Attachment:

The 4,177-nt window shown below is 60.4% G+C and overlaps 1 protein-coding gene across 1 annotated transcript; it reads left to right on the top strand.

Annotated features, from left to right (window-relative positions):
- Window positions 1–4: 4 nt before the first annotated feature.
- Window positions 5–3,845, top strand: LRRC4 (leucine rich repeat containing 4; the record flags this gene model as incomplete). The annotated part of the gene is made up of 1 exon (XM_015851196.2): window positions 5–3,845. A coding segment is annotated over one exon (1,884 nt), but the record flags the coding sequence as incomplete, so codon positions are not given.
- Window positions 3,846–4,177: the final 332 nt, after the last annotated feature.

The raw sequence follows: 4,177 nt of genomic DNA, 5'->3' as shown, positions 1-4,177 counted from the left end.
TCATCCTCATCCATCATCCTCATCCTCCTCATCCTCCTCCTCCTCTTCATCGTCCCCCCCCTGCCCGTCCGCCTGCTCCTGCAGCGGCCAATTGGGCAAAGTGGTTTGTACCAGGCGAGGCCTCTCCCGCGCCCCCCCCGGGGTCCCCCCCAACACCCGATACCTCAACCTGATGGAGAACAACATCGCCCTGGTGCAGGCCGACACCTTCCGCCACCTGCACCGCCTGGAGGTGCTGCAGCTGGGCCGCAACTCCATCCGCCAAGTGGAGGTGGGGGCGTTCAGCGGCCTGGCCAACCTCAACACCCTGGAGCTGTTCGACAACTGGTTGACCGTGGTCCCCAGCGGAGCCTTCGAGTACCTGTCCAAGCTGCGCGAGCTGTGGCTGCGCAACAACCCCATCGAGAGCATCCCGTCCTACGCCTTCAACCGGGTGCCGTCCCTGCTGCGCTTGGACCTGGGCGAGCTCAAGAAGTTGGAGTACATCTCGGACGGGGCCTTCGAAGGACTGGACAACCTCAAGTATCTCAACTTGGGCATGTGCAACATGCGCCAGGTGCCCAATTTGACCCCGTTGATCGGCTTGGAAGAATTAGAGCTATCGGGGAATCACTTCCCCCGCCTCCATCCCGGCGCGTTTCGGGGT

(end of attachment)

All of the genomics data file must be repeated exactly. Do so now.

The 4,177-nt window shown below is 60.4% G+C and overlaps 1 protein-coding gene across 1 annotated transcript; it reads left to right on the top strand.

Annotated features, from left to right (window-relative positions):
- Window positions 1–4: 4 nt before the first annotated feature.
- Window positions 5–3,845, top strand: LRRC4 (leucine rich repeat containing 4; the record flags this gene model as incomplete). The annotated part of the gene is made up of 1 exon (XM_015851196.2): window positions 5–3,845. A coding segment is annotated over one exon (1,884 nt), but the record flags the coding sequence as incomplete, so codon positions are not given.
- Window positions 3,846–4,177: the final 332 nt, after the last annotated feature.

The raw sequence follows: 4,177 nt of genomic DNA, 5'->3' as shown, positions 1-4,177 counted from the left end.
TCATCCTCATCCATCATCCTCATCCTCCTCATCCTCCTCCTCCTCTTCATCGTCCCCCCCCTGCCCGTCCGCCTGCTCCTGCAGCGGCCAATTGGGCAAAGTGGTTTGTACCAGGCGAGGCCTCTCCCGCGCCCCCCCCGGGGTCCCCCCCAACACCCGATACCTCAACCTGATGGAGAACAACATCGCCCTGGTGCAGGCCGACACCTTCCGCCACCTGCACCGCCTGGAGGTGCTGCAGCTGGGCCGCAACTCCATCCGCCAAGTGGAGGTGGGGGCGTTCAGCGGCCTGGCCAACCTCAACACCCTGGAGCTGTTCGACAACTGGTTGACCGTGGTCCCCAGCGGAGCCTTCGAGTACCTGTCCAAGCTGCGCGAGCTGTGGCTGCGCAACAACCCCATCGAGAGCATCCCGTCCTACGCCTTCAACCGGGTGCCGTCCCTGCTGCGCTTGGACCTGGGCGAGCTCAAGAAGTTGGAGTACATCTCGGACGGGGCCTTCGAAGGACTGGACAACCTCAAGTATCTCAACTTGGGCATGTGCAACATGCGCCAGGTGCCCAATTTGACCCCGTTGATCGGCTTGGAAGAATTAGAGCTATCGGGGAATCACTTCCCCCGCCTCCATCCCGGCGCGTTTCGGGGT